Deferred and nonprosecution agreements are the Department of Justice’s (“DOJ”) new weapons of choice for “reforming” corporations. Rather than risk the severe collateral consequences that accompany an indictment and conviction, companies now are offered the opportunity to cooperate, pay massive fines, commit to elaborate undertakings, and remain under probation-like supervision for some period of time in exchange for an ultimate dismissal of criminal charges. In this novel and rapidly evolving legal area, Professor Brandon Garrett has identified difficult, cutting-edge problems and posed thorny questions.
Some of Garrett’s observations are undoubtedly correct. He is right that judicial review of DPAs is a pipedream and will remain limited during the negotiation and performance stages of these agreements. This is so, of course, not only because DOJ will be reluctant to surrender its discretion to a neutral third party decisionmaker but also because these agreements are necessarily creatures of compromise, an area in which courts generally do not play with an active or heavy hand except when a breach is claimed. And by stressing that DOJ “has never defined how its prosecutors measure compliance” with the terms of DPAs, Garrett has highlighted an exceedingly critical piece of the problem.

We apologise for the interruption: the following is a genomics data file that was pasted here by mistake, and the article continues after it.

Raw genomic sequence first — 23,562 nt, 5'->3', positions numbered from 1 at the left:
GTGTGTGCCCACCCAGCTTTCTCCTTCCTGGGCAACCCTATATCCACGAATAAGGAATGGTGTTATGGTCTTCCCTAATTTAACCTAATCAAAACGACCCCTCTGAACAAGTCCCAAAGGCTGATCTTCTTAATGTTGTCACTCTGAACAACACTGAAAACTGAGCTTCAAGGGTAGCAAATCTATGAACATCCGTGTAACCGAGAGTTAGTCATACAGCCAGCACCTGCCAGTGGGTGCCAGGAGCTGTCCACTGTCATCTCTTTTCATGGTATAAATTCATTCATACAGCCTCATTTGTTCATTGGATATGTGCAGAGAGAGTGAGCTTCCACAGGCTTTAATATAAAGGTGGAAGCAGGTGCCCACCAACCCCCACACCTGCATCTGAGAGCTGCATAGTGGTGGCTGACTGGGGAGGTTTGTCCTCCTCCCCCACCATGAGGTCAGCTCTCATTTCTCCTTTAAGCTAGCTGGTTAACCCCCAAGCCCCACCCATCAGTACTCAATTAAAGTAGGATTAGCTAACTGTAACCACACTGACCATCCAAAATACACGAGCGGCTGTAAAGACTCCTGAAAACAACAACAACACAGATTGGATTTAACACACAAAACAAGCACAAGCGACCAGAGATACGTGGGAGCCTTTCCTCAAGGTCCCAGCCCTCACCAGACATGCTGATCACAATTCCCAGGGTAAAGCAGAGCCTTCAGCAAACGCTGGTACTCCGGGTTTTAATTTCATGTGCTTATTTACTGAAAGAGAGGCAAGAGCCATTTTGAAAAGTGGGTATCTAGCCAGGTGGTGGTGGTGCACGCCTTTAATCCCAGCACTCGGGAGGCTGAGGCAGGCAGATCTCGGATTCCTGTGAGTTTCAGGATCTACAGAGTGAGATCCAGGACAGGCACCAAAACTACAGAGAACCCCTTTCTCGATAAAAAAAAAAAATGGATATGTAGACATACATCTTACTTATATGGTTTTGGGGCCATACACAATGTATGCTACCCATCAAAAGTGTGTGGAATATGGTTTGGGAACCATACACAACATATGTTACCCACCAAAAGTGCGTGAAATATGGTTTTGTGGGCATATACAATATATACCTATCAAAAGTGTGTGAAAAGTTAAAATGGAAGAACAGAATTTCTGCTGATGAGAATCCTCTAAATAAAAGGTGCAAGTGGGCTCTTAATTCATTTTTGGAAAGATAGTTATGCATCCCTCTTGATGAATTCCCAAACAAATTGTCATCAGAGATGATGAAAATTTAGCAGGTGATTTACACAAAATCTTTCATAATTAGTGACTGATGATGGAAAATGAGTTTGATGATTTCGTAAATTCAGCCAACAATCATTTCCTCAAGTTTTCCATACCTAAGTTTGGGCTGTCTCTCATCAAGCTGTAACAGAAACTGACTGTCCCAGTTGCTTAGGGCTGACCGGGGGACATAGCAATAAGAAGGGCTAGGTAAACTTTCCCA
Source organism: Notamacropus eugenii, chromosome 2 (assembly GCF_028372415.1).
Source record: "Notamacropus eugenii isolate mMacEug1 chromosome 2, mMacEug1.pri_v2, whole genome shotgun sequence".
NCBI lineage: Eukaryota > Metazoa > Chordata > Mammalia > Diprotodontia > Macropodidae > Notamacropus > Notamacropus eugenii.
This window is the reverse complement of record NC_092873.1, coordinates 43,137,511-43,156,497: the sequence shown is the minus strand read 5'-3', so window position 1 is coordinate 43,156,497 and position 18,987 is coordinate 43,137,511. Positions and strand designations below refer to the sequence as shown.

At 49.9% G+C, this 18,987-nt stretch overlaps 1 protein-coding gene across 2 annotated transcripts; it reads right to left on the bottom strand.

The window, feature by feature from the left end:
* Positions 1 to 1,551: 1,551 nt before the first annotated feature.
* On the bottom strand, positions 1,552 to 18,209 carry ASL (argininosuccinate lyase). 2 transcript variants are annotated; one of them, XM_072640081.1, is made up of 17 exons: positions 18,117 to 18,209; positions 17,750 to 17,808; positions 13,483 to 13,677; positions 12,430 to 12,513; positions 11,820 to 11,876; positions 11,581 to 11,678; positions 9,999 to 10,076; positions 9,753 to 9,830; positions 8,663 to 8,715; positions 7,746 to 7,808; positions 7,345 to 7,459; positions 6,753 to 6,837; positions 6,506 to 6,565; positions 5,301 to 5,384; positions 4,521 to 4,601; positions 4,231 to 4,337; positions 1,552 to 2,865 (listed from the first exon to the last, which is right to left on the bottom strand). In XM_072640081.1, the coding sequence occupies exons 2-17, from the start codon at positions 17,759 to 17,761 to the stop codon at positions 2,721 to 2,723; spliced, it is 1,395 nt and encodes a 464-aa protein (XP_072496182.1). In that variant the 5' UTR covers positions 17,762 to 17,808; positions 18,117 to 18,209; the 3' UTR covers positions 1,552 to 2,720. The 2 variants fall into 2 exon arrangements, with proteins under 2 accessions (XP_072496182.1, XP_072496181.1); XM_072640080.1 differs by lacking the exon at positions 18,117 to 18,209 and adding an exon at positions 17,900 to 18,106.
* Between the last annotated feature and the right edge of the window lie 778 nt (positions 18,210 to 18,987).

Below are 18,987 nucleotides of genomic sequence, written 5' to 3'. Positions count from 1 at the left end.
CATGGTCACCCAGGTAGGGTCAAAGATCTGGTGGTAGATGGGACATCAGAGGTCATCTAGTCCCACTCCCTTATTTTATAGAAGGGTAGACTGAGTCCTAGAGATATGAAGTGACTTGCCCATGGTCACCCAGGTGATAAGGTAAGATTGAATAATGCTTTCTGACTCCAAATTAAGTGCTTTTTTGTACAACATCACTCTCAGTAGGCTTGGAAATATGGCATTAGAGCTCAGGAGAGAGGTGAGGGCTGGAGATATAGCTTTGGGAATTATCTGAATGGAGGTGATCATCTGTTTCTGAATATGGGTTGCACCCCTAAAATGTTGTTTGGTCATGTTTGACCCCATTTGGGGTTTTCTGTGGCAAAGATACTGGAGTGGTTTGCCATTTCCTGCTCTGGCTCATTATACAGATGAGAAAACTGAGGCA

But while Garrett proposes creative ways of thinking about DPAs and hints at some of the difficulties these agreements have spawned for companies, he fails to offer his own, specific, practical proposal for reform. This is a significant oversight, since the addition of DPAs to DOJ’s playbook has caused real and consequential economic, reputational, and (at times) life-changing harm to companies.